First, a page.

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Libraries and phpFox

Recently, I have participated in a forum discussion about libraries and how to implement them in phpFox. Within this discussion, I promised Data66 that I would write a knowledge base article about integrating libraries. I hope that this presentation does more to clear up the process than to confuse the reader. I would also like to thank the other members of the discussion, especially Steward, for their insights, without which I would be unable to write this with anything but a basic understanding of the subject.

In phpFox, libraries are stored within the include/library folder. Those libraries that are specific to phpFox are stored in the include/library/phpfox/ folder. How you implement a library depends on how you wish to initialize it. If you would like to call it from phpFox using phpFox conventions you could put the library folder inside the include/library/phpfox folder and you can call it using conventional fox methods.

For example, if I create a library folder called 'web' and place a file within the 'include/library/web/' path called 'web.class.php', then I could call a web library function with
PHP:
Phpfox::getLib('web')->foo() 
. The interface is already there to implement the new library. This makes sense in that it would be nice for the fox developers to be able to quickly implement library changes as they update their product. There are some things to deal with in using the phpFox interface. The structure of the library must resemble fox's library(one folder deep, extension '.class.php', that kind of stuff). Also some people like to implement code in a certain way and would rather not use fox conventions.

You can put the library in the include/library folder with some additional coding on your part. In the forum thread, the example that I cited was implementing a library to allow you to download the contents of an array as an excel worksheet. In this example, I downloaded the open source library file from http://code.google.com/p/php-excel/downloads/detail?name=php-excel-v1.1-20090910.zip . After unzipping I place the phpexcel folder in the include/library folder. Then I wrote a plugin "init.php" to access the init hook in the include/init.inc.php file. This is one of the first files that run when you use phpFox and is where other vital classes are defined. In this case I placed code to create a global class based upon the phpexcel library. It looked like this:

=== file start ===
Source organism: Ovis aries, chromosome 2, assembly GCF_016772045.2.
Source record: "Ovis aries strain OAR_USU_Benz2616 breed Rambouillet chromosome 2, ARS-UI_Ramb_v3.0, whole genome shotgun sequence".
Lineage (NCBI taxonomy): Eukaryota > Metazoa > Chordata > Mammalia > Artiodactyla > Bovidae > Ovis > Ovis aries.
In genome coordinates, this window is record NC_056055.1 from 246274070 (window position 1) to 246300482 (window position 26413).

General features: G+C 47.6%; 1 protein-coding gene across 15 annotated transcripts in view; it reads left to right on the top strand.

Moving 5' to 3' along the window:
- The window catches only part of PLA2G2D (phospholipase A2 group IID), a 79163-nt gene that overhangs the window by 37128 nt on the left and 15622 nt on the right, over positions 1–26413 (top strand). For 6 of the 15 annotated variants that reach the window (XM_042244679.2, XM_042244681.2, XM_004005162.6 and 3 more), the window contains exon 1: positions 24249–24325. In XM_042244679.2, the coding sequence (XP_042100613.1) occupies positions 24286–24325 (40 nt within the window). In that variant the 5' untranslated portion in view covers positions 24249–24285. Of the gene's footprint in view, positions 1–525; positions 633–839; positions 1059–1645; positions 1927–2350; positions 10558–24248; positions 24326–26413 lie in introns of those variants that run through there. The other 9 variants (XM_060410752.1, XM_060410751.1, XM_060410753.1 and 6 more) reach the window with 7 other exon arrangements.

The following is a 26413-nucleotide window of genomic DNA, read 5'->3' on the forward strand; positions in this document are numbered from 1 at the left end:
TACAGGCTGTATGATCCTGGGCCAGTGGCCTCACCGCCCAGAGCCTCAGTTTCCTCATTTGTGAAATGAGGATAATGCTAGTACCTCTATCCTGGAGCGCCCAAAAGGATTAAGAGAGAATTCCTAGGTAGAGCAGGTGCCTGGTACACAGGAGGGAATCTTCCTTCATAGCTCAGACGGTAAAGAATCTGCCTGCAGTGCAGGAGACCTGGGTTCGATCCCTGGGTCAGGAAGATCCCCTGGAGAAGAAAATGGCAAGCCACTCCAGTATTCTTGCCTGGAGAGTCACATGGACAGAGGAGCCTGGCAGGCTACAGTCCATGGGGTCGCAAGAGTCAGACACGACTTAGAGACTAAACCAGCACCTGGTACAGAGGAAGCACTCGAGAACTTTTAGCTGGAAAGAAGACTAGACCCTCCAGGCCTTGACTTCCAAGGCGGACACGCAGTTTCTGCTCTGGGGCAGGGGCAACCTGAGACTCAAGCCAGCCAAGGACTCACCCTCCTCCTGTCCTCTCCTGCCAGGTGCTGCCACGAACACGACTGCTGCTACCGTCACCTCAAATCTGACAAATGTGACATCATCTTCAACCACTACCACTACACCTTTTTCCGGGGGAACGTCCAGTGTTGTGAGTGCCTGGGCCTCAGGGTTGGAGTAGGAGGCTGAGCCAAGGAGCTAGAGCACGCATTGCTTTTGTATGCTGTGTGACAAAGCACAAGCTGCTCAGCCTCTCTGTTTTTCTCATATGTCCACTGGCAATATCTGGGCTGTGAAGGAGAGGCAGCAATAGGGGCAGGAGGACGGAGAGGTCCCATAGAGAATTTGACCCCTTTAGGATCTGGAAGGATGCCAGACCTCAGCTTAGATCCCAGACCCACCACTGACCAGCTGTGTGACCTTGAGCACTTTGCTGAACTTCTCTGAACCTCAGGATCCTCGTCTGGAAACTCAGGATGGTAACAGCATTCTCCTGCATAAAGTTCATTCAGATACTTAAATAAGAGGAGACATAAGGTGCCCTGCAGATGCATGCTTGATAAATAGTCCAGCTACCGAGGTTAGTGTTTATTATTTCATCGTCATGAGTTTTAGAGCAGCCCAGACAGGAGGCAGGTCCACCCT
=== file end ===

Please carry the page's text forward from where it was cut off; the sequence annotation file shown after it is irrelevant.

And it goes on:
PHP:
require(PHPFOX_DIR_LIB 'phpexcel' PHPFOX_DS 'php-excel.class.php'); 


after this step, the phpexcel library is now part of phpfox and can be called from any component or service you wish to create.
In order to test this, I made a module called 'test' and put an index file controller and template in it. I also added a plugin directory where the init.php file was placed. Then, in the module/test/include/component/controller/index.class.php file I added this code:
PHP:
/**
 * [PHPFOX_HEADER]
 */

defined('PHPFOX') or exit('NO DICE!');

/**
 * 
 * 
 * @copyright        
 * @author          webwolf
 * @package          
 * @version         
 */

class Test_Component_Controller_Index extends Phpfox_Component 

    public function 
process() 
    {         

$data Phpfox::getLib('database')->select('user_id, full_name, email')
    ->
from(Phpfox::getT('user'))
    ->
limit(3)
    ->
execute('getSlaveRows');

// generate file (constructor parameters are optional)
$xls = new Excel_XML('UTF-8'false'My Test Sheet');
$xls->addArray($data);
$xls->generateXML('my-test');

    }


When I pointed to test I got a download prompt with the excel file ready to download. (It contained three fields from the first three users).

This was a fun exercise and it seemed to work okay, but as Steward pointed out, you don't necessarily want to place a large block of code in play that is rarely needed. His suggestion was to load a loader class, rather than the actual library, that you could use some standard method of invoking. He also suggested a library folder that would be standard on all servers that you deal with, so after installing a library on one server you could use similar code to call the library on other servers, regardless of the program from which you are calling.